Through the SpeculativeEdu project, which dealt with education in the context of speculative design and related practices, a line of guidelines was proposed as new directions that could lead to a “beyond” or “post” speculative design practice. Taking into account more than 20 years of practice and strong criticisms and reflections, these challenges were detected to open up new possibilities for design to contribute to transformative changes, starting with education. These guidelines deal with the challenges that if we are going to reclaim the future we need to start from the present and we should start with actions “now and here”. That we have to focus on the “real world” and remove ourselves from the glamorous dystopian world. That we could learn a lot from looking at margins in a periphery and that design practice is in collaborations, and it is primarily local. As well that we should not forget that design always has consequences and that speculation is our duty, not a privilege.
The future should be based on an understanding of the fragile balance of the systems we are part of. Knowing how to act with respect for all actors means knowing a harmonious environment that exists in dynamic equilibrium.
Speculative and related design practices, directed towards the future and new social contexts and organizations, reflect on the historical misconceptions of modernism. Cameron Tonkinwise emphasises that the current role of speculative design is to provide answers to the mistakes of the modernist project and to re-materialize its visions of a radically different future in our everyday lives. Not rejecting but refocusing and recontextualising the use of science and technology in our relationship with the planet. The neo-colonization of the future could be avoided by building a future based on inclusion and solidarity, looking from the interspecies perspective, not only at the level of the individual communities but also at the global, planetary level. However, given the limited time we have left to react to climate change, the only way forward is to act immediately, to start here and now to initiate social changes, even starting from toxic lands and destroyed landscapes.
A radical change in our relationship with nature is necessary to rebuild destroyed ecosystems. Movements like permaculture and degrowth, including the most radical ones such as “pirate care”, are certainly driving change from the bottom-up and they offer models of different futures. The goals of the transition movements largely coincide with the goals mentioned here (resilience, transition, social changes, etc.). They generate projects that build a better society and future. We can learn a lot from them. However, what we can and should offer through design and architecture is a step further, by coming up with visions and scenarios that go beyond, that bring inspiration, but also new possible approaches and concrete pathways.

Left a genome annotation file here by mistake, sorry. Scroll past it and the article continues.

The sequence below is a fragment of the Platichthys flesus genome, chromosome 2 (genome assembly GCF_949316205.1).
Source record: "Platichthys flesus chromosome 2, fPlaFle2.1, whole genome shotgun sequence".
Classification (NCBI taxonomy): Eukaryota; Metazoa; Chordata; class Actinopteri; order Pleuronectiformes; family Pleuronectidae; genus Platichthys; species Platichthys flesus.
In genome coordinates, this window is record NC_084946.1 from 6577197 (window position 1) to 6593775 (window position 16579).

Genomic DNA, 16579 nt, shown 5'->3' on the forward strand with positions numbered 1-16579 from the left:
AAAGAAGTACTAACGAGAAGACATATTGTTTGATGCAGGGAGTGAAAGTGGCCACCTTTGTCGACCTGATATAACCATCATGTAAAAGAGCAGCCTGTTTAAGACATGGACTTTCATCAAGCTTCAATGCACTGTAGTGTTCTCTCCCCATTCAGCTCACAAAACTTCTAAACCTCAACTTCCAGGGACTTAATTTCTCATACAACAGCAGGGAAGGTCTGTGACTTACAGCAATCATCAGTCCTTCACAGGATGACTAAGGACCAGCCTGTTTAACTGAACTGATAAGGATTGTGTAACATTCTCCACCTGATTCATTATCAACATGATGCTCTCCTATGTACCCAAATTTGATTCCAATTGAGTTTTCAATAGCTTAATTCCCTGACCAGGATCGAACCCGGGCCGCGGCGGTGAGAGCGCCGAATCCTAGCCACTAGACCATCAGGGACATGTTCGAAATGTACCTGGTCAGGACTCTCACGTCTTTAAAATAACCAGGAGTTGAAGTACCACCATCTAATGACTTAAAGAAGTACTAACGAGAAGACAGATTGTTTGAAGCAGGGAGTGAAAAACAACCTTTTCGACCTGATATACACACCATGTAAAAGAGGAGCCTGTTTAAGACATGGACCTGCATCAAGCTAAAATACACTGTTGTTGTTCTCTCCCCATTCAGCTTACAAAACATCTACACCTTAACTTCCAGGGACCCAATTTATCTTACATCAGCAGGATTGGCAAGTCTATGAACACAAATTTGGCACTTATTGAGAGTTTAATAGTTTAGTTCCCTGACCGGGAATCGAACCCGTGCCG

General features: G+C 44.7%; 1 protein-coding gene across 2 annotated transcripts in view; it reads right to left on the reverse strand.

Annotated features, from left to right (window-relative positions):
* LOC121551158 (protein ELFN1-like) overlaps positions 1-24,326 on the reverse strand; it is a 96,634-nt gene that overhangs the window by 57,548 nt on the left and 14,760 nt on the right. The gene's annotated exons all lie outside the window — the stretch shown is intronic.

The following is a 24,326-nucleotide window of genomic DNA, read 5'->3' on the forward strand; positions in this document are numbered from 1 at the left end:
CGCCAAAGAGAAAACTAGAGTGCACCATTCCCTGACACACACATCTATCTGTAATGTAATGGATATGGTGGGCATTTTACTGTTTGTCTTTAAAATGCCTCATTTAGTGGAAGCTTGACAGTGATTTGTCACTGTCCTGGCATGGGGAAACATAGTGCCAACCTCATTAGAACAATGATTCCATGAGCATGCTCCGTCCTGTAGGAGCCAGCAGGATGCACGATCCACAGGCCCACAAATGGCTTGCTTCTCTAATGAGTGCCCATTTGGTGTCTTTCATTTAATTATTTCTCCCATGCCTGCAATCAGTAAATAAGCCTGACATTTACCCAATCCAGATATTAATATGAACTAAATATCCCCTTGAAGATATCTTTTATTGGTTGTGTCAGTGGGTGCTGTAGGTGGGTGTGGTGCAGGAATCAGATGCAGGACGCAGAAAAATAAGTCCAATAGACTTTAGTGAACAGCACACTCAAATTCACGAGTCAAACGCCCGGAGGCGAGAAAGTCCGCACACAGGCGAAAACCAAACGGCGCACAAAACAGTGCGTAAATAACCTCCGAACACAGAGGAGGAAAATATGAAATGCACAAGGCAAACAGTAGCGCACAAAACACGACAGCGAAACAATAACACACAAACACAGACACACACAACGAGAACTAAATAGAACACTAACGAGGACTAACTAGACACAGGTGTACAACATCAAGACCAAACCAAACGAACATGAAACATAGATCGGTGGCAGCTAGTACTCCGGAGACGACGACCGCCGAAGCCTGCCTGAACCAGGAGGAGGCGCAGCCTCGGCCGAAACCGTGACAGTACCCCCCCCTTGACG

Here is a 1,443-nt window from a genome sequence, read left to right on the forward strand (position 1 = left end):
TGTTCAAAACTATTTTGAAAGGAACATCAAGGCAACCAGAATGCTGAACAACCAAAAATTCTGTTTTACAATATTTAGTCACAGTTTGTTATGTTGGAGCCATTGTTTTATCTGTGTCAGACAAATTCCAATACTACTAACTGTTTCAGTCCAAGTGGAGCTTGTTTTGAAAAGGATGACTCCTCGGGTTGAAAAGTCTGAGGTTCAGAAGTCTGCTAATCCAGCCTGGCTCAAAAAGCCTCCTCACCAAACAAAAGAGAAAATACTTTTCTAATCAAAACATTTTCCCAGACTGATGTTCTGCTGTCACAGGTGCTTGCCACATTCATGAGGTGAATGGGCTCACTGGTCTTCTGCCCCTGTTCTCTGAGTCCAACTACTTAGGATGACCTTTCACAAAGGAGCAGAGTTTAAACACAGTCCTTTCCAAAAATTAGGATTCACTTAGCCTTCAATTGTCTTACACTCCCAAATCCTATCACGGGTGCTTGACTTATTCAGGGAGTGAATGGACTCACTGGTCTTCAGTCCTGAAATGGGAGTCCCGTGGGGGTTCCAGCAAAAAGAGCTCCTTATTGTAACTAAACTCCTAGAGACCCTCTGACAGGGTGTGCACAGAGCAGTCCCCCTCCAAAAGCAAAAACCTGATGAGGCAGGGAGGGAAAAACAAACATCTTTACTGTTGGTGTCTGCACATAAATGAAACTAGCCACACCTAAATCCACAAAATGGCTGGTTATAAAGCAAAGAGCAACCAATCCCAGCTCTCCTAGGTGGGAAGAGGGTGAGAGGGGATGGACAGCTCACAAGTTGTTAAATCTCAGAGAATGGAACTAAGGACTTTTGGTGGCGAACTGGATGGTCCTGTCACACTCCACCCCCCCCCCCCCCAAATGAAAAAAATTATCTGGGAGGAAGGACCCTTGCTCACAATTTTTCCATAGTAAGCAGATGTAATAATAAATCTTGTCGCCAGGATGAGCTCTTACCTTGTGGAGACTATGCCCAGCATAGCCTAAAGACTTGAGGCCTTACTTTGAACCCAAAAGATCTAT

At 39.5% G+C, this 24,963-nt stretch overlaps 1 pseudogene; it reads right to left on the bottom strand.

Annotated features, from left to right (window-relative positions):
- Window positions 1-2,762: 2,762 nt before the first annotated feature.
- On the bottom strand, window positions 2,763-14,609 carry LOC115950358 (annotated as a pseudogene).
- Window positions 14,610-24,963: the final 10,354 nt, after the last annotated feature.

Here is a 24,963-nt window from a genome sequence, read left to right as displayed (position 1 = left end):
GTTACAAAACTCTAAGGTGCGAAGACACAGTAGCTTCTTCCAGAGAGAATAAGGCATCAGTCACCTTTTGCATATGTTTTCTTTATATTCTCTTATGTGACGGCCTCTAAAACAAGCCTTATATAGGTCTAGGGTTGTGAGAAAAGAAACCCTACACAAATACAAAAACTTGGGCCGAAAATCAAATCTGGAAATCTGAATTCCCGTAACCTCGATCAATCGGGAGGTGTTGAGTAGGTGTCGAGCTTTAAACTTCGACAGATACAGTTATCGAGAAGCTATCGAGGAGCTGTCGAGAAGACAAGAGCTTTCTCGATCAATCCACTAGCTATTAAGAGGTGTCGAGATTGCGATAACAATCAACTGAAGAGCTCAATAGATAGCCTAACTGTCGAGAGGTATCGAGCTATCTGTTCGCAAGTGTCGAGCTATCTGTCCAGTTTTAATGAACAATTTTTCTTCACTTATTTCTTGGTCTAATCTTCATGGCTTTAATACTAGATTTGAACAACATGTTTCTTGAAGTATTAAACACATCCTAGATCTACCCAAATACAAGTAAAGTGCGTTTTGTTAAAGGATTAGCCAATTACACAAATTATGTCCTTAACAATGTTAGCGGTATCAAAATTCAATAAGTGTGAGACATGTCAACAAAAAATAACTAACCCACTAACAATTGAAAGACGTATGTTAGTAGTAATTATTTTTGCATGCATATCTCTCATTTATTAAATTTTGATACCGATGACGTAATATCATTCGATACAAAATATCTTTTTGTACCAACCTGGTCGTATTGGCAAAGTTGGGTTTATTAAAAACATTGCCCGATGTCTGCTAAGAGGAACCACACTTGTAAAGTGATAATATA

The editorial of the Temes de Disseny journal titled “Emerging Habitats. Design as a Worldmaking Agent” stated that “design is and has to be a transdisciplinary field in which the main aim is not to attempt to solve the ‘wicked problems‘ we face in the present, nor to ‘divinate’ the future, but instead to identify shared concerns within these present problematics, and to devise conceptual grounds and transversal methods and approaches that potentialize the productive aspects of design”. Non-conventional modes of design, including speculative, transitional, pluriversal and related approaches could imagine pathways in transition from present states and conditions to long-term desirable futures.
Speculative approaches have the potential to intuit and speculate, rather than predict, solve or correct. They deal with the different economic and social models, moving away from the idea that well-being is only possible with economic growth and looking for radical change in relationship with nature. Challenging the widespread view that cooperation is less important than competition. Going beyond just designing imaginary worlds of the future toward how to design for it and design for the world what would be. Discussing and detecting the constraints that stop from doing different designs to investigate how design methods could change to adapt to the current crises and offer “alter-natives”.